Peter Ghazal to lead Project Sepsis

Professor Peter Ghazal FMedSci has been appointed to lead Cardiff University’s Project Sepsis, a research collaboration focused on the development of a test to rapidly diagnose sepsis in extremely vulnerable populations such as babies and the very old.

Cardiff University report their Vice-Chancellor, Professor Colin Riordan, said “I am delighted to welcome Professor Ghazal to the University. He is an outstanding researcher in the field of host genomics and will bring a wealth of knowledge and experience to Project Sepsis. This is a major opportunity for us to bring together basic science and clinical research to the benefit of patients.”

Sepsis is a life threatening complication of infection, responsible for forty four thousand deaths every year in the UK. It can develop from a number of bacterial infections so quick identification of the exact pathogen responsible remains a challenge, especially in babies where signs of infection such as a high temperature may not occur. If sepsis goes undetected, and untreated with the right antibiotics, catastrophic loss of life can occur within hours. Currently the most reliable way to diagnose the infection is by detecting the bacteria in the blood, but this requires a relatively large volume of blood.

The Project Sepsis researchers will use innovative computer assisted techniques to decode signals generated from someone’s DNA and metabolism. These signals can tell doctors whether or not a bacterial infection is present in the bloodstream, and could help develop a more sensitive, rapid and accurate test that only requires a single drop of blood.

Peter Ghazal said “Just as a Twitter user can send a 140 [sic] character message, so our genomes produce short messages or signals which communicate with the immune and metabolic systems so that it can fight the infection.” His research has identified a fifty two character DNA “tweet” that is specific for bacterial but not viral infection.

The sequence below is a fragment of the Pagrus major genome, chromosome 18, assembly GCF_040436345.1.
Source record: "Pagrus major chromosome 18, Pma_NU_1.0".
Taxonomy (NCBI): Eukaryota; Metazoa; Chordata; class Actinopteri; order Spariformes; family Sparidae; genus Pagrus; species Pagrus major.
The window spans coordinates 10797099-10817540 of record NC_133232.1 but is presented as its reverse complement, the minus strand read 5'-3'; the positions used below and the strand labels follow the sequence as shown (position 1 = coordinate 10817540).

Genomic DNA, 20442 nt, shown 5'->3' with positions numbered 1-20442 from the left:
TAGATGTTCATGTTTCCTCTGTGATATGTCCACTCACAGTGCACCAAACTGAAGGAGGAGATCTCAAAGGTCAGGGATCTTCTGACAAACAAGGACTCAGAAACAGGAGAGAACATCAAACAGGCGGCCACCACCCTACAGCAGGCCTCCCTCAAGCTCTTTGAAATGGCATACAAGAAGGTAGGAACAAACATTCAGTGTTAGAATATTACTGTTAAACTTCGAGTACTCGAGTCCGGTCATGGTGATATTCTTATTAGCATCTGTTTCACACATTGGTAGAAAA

The project sepsis team will also promote interaction between patients, researchers, and clinical staff through a newly established Sepsis Patient and Public Engagement Centre (SPPEC), physically located in the Sir Geraint Evans Building, acting as an interaction and training hub. It will have featured displays and simulation wards of neonatal intensive care unit (NICU), paediatric intensive care unit (PICU), adult intensive care unit (ICU), and laboratory bench equipment with audio-visual media.

Peter Ghazal’s appointment is through the Welsh Government’s EU funded Sêr Cymru programme, an initiative to attract and support world class scientific researchers and their teams to Wales. He joins Cardiff University’s School of Medicine from the University of Edinburgh where he was Professor of Molecular Genetics and Biomedicine, former Head of the Division of Pathway Medicine and Associate Director of Centre for Synthetic and Systems Biology. He is also fellow of the Academy of Medical Sciences. With research interests aimed towards understanding how host gene networks control infection, Peter Ghazal’s recent studies have pioneered the field of host genomics of early life infection and the connections between the immune system and lipid metabolism.

Peter Ghazal said “With its strength in systems immunity and cross-disciplinary research, Cardiff University provides the perfect environment to join up science and clinical medicine to tackle sepsis. Indeed, I believe the future of science is becoming so cross-disciplinary that many fields are no longer single disciplines, the single discipline approach established over 200 years ago through societies and academia is really no longer fit for purpose. Project sepsis aims to solve an intractable medical challenge through developing a team science approach for improving the outcome of critically ill individuals. Notably, this behavioural change in how we do science and directly connect to medicine has a further benefit of stimulating innovation and enterprise.”

Sêr Cymru is a scheme aimed at expanding Wales’ research capacity by attracting and developing talented researchers in Wales. The scheme is backed by the European Regional Development Fund.

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